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Can Anyone Explain me why :

    <?php
    for ($i = 'a'; $i <= 'z'; $i++){
    echo "$i ";
    }
    ?>

Why its Output is :

a b c d e f g h i j k l m n o p q r s t u v w x y z aa ab ac ad ae af ag ah ai aj ak al am an ao ap aq ar as at au av aw ax ay az ba bb bc bd be bf bg bh bi bj bk bl bm bn bo bp bq br bs bt bu bv bw bx by bz ca cb cc cd ce cf cg ch ci cj ck cl cm cn co cp cq cr cs ct cu cv cw cx cy cz da db dc dd de df dg dh di dj dk dl dm dn do dp dq dr ds dt du dv dw dx dy dz ea eb ec ed ee ef eg eh ei ej ek el em en eo ep eq er es et eu ev ew ex... on to yz

But its Working Fine With

    <?php
    for ($i = 'a'; $i != 'aa'; $i++){
    echo "$i ";
    }
    ?>

The loop seems to run over and over again until it reaches "zz".

If I give $i<"aa" it should work fine but instead it outputs only "a".

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2  
Didn't even know this could be done with alphabet! +1 –  Drahcir Dec 2 '11 at 18:17
    
possible duplicate of Strange behaviour of ++ operator in PHP 5.3 –  ajreal Dec 2 '11 at 18:22
1  
You could always use the range() function: us3.php.net/manual/en/function.range.php –  Mr. Llama Dec 2 '11 at 18:24
    
@RichardLivingston Even I dodn't! :D One of my friends showed it to me! –  maxxon15 Dec 2 '11 at 18:29
2  
Much better duplicate: Why doesn't this code simply print letters A to Z? –  eldarerathis Dec 2 '11 at 19:50
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2 Answers

up vote 5 down vote accepted

See the manual for the increment operator:

PHP follows Perl's convention when dealing with arithmetic operations on character variables and not C's. For example, in PHP and Perl $a = 'Z'; $a++; turns $a into 'AA', while in C a = 'Z'; a++; turns a into '[' (ASCII value of 'Z' is 90, ASCII value of '[' is 91). Note that character variables can be incremented but not decremented and even so only plain ASCII characters (a-z and A-Z) are supported. Incrementing/decrementing other character variables has no effect, the original string is unchanged.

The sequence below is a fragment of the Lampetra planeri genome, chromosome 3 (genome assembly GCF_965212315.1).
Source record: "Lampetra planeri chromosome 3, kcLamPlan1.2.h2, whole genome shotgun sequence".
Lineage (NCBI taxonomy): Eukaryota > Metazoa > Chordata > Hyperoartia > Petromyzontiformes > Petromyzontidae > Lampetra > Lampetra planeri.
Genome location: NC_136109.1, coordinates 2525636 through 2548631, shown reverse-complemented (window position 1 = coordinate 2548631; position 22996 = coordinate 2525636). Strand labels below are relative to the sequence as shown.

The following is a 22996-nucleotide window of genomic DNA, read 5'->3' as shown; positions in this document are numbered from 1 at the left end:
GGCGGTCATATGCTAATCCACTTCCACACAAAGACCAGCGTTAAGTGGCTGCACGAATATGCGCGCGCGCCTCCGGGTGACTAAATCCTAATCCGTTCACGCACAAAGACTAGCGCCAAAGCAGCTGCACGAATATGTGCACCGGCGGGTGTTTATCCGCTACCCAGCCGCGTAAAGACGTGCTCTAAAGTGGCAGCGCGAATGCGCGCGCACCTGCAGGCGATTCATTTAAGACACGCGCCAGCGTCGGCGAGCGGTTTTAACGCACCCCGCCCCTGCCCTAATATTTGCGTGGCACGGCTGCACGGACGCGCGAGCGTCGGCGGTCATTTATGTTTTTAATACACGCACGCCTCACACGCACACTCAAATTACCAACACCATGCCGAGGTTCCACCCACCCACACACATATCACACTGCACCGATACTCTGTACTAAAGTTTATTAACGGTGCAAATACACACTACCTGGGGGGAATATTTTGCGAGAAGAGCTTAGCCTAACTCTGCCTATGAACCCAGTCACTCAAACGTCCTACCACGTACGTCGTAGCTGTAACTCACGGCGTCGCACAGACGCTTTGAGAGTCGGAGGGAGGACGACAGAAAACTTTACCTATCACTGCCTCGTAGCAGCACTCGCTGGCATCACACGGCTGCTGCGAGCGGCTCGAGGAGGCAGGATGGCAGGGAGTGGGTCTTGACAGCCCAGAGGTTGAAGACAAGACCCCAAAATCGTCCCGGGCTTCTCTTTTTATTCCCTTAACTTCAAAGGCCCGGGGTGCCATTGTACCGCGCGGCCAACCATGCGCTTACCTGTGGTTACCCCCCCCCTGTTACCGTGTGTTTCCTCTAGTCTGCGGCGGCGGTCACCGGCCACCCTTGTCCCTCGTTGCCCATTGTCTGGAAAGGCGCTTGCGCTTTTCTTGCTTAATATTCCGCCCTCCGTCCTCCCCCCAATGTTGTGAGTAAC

share|improve this answer
    
OK. I understand that. But even so, the loop should stop when it hits $i < 'z'. How does it go on an on? –  maxxon15 Dec 2 '11 at 18:22
    
I don't understand what you mean - It does stop –  nickb Dec 2 '11 at 18:31
    
Whoops! My Bad! It should be $i <= 'z' Why does it go on to "aa ab... " and so on?! The loop should stop since it has reached "z" and echoed it. Shouldn't it? –  maxxon15 Dec 2 '11 at 18:36
4  
@maxxon15: Because it's a lexical (i.e. alphabetical) comparison. aa is "less than" z because it would come first when you alphabetize them. The reason it stops at yz is because the next string would be za, which comes after (is "greater than") z alphabetically. –  eldarerathis Dec 2 '11 at 20:30
    
@eldarerathis Thanks! That clears a lot of things :) –  maxxon15 Dec 3 '11 at 8:09
add comment

You can't do a less than ($i < "aa") operator on a string.

It will get converted to a numerical type and the results are usually unpredictable.

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Why not? Then .... what should I use? –  maxxon15 Dec 2 '11 at 18:25
    
Depends on what you're trying to do. –  Benjam Dec 2 '11 at 18:33
1  
@maxxon15: because aa is not a letter of the alphabet... Is z < aa? If you consider your sequence, yes it is, if you consider alphabetical order, no it is not. So the comparison is not really meaningful. Using == or != of course, is another story as you can clearly define identity for strings. –  nico Dec 2 '11 at 18:33
    
@nico Hm ... That clears a lot of things. That is probably the reason why it gives only "a" when I give $i<"aa" and doesn't even do the normal sequence of a to z O_o –  maxxon15 Dec 2 '11 at 18:41
1  
If that's all you're trying to do, you can just echo 'a b c d ...'; or echo implode(' ', range('a', 'z')); –  Benjam Dec 2 '11 at 18:46
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